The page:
By Daniel Llanto

In an official visit to Foreign Affairs Sec. Teodoro Locsin Jr., US National Security Adviser Robert O’Brien announced the delivery of missiles promised by outgoing President Donald Trump to the Philippines in April.

Then O’Brien requested for a longer suspension of at least a year of the Visiting Forces Agreement (VFA) for a “more acceptable security arrangement.”

O’Brien is in Manila mainly for the hand-over of Washington’s donation of defense materials worth about $18 million (PHP868 million), which Trump promised to Duterte in a phone call in April.

O’Brien said he was earlier “very pleased” upon receiving a letter from Locsin informing the US of the decision of the Philippine government to suspend the termination of the VFA for the second time or by another six months.

“It was specifically addressed to me and we are very pleased to receive that letter,” O’Brien said. The US official added that the suspension of termination of the VFA was a result of cooperation between the US and the Philippines and the warm relationship between Duterte and Trump.

“We obviously would like to see that longer and that’s something I spoke with Sec. Locsin about is that if we extend it further… so that we can have some negotiations to address the important concerns of both sides of the treaty and that agreement and that will be up against an artificial deadline. So, we’re grateful for this six months,” O’Brien said at a press briefing.

“We think it will be better if it is a year or longer,” he added.

Duterte had instructed Locsin to convey his decision to extend the suspension of the abrogation of the VFA by another six months, “to enable us to find a more enhanced, mutually beneficial, mutually agreeable and more effective and lasting arrangement on how to move forward in our mutual defense.”

The Philippines sent the US in February 11 a notice of the VFA termination, an essential agreement to ensure the effectiveness of the Mutual Defense Treaty (MDT).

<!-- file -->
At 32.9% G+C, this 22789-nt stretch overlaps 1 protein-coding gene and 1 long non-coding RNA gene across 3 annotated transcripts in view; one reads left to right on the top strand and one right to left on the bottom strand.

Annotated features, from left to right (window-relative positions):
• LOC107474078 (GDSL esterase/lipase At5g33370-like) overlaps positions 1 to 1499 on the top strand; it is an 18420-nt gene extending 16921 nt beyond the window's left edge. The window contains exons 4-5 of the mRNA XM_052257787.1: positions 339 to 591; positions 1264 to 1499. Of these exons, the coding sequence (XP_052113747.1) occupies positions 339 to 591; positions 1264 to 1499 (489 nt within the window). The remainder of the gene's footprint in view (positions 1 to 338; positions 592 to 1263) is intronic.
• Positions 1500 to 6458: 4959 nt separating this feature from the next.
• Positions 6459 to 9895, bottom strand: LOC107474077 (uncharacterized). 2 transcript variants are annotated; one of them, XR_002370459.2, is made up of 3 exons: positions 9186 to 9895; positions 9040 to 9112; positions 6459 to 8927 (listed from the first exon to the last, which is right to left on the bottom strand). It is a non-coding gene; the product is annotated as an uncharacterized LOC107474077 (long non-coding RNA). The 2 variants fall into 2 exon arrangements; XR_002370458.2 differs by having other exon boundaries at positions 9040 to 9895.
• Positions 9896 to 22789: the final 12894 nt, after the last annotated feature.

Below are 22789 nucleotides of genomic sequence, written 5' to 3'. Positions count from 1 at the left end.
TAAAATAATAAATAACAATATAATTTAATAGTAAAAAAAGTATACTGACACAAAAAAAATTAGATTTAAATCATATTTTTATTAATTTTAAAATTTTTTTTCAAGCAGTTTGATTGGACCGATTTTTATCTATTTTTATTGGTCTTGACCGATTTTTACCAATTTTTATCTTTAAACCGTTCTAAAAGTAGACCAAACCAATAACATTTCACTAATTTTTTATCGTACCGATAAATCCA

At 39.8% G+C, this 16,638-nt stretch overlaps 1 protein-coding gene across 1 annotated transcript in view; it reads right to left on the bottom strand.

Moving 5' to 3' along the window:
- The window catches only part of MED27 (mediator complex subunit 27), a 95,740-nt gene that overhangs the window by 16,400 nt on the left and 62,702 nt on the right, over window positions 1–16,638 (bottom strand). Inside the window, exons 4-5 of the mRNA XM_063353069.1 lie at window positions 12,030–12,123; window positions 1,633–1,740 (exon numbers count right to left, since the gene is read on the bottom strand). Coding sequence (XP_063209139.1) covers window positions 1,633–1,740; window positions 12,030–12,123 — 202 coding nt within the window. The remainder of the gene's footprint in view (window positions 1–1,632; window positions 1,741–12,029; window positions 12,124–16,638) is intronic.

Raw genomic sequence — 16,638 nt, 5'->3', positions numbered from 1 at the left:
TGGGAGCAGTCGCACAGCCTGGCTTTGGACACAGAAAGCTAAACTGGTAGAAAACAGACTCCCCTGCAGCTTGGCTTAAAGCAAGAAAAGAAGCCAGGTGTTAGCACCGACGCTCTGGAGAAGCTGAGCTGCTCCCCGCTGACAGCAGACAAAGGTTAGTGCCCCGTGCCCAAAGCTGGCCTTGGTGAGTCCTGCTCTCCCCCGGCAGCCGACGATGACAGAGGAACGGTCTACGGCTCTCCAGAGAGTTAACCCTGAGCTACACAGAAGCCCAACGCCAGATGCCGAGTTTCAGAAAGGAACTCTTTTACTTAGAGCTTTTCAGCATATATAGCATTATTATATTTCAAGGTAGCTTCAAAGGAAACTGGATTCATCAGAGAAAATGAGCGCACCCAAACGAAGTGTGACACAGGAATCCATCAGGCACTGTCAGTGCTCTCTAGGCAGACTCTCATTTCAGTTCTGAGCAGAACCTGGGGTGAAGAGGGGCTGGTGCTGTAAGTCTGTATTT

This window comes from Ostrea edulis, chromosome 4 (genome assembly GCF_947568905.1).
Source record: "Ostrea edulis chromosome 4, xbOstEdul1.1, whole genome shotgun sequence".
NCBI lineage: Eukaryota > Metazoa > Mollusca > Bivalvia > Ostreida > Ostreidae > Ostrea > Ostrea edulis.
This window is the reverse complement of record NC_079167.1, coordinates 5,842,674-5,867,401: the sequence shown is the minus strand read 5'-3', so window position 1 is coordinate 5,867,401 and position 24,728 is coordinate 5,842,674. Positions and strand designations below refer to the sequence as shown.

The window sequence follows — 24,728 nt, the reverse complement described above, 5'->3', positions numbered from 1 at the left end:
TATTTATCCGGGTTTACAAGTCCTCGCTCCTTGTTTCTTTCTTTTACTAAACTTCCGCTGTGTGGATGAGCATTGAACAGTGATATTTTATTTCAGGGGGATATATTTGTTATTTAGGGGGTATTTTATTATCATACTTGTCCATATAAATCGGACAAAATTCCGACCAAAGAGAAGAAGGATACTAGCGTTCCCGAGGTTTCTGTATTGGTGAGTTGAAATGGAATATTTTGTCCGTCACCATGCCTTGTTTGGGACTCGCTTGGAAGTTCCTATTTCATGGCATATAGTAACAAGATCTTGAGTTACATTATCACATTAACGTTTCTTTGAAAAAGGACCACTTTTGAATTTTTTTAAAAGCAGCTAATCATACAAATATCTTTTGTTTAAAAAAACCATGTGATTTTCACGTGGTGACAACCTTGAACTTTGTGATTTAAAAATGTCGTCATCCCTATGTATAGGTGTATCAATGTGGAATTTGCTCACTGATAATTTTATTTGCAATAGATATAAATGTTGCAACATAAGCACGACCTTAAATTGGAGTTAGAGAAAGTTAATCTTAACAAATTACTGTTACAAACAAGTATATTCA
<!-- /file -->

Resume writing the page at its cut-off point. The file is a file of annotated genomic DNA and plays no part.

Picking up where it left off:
“President Trump welcomed the six-month extension, the suspension and again we think that shows the strong relationship between our two countries,” O’Brien said.

In the letter to O’Brien, Locsin said “the past four years have changed the South China Sea from one of uncertainty about great powers’ intentions to one of predictability and resulting stability with regard to what can and cannot be done, what will and will not be acceptable with regard to the conduct of any protagonist in the South China Sea.”

O’Brien said: “We also hope to expand our cooperation on a whole range of security challenges, from disaster relief to maritime security. Know that the United States stands shoulder-to-shoulder with the Philippines.”

A few weeks ago, Locsin announced that President Duterte decided to extend the suspension of the termination of the VFA with the US for another six months.

Noting Washington’s latest policy declaration on the South China Sea, O’Brien pointed out that the US  formally aligned its position on the maritime dispute with the Philippines’ arbitral win in July 2016.

The landmark ruling invalidated China’s expansive claims over the South China Sea, part of which is the West Philippine Sea.

“We stand with the Philippines in protecting your sovereign rights, your offshore resources and all of those rights that are consistent with international law,” O’Brien said.

O’Brien also reiterated the earlier remarks of US Secretary of State Mike Pompeo that any armed attack on Filipino troops in the West Philippine Sea will trigger the 1951 Mutual Defense Treaty.

“And I just want to say that those resources belong to the children and grandchildren of the people here. They belong to the Philippine people,” the US official said.

“They don’t belong to some other country that just because of might, they may be big, and they may be bigger than the Philippines, they can come take away and convert the resources of the Philippine people,” he added.

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